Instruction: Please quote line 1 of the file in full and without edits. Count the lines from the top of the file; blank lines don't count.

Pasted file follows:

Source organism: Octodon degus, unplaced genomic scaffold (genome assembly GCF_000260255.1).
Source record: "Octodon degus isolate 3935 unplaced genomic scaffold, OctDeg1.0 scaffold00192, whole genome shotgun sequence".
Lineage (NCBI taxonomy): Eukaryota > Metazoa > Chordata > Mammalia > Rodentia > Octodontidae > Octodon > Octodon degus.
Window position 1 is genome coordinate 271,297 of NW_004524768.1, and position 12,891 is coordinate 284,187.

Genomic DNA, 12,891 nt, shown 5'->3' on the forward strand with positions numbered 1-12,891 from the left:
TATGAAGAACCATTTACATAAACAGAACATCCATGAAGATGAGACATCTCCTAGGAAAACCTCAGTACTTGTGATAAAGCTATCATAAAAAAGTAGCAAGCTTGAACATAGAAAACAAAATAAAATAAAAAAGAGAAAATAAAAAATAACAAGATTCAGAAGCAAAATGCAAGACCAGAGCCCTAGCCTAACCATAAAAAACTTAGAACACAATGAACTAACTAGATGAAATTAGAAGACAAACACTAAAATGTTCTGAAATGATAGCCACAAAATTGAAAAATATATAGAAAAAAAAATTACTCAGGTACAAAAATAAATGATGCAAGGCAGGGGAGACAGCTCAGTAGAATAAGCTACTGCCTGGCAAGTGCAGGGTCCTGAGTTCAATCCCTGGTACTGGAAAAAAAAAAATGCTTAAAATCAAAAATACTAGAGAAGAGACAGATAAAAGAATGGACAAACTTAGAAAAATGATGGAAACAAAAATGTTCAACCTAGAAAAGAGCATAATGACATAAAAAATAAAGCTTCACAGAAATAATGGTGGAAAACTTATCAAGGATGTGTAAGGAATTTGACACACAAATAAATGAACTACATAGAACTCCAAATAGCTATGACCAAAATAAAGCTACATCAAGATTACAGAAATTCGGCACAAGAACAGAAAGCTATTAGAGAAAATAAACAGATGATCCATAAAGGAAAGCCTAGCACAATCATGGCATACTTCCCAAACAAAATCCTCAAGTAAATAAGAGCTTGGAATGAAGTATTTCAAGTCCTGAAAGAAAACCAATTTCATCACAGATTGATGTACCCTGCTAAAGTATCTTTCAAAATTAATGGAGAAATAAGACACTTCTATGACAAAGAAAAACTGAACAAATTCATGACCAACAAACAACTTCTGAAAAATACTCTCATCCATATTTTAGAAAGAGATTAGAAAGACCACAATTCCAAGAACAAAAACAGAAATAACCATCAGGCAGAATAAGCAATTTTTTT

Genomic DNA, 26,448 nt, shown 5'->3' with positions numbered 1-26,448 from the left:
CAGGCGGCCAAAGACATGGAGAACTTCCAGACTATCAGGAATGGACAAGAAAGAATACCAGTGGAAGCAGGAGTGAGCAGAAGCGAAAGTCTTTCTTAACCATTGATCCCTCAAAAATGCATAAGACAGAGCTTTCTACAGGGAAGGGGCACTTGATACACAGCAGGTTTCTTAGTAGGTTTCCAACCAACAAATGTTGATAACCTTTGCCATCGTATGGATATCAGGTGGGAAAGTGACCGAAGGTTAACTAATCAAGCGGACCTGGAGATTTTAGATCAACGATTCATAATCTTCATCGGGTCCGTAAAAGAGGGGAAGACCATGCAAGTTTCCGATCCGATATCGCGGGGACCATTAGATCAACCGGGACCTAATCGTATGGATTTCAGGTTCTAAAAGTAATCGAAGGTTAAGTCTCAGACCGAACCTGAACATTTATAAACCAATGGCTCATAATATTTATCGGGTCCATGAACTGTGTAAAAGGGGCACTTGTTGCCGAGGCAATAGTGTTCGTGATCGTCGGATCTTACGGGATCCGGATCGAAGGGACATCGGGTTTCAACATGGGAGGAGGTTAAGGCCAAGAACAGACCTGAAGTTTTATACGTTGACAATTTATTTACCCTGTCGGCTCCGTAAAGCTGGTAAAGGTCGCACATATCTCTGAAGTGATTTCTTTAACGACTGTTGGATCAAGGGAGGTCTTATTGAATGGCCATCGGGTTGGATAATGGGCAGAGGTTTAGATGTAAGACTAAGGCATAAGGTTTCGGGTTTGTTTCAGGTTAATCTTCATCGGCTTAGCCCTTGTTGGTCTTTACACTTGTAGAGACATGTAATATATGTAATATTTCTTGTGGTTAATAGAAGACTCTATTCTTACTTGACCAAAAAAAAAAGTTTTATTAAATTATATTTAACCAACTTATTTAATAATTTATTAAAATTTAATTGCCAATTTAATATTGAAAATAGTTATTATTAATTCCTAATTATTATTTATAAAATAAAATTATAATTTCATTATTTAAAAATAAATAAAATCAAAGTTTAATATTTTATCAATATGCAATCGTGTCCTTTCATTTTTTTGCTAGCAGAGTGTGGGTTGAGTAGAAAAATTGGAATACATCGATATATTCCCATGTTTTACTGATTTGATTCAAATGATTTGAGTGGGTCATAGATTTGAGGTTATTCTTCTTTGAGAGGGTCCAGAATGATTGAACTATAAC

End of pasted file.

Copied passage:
Source organism: Octodon degus, unplaced genomic scaffold (genome assembly GCF_000260255.1).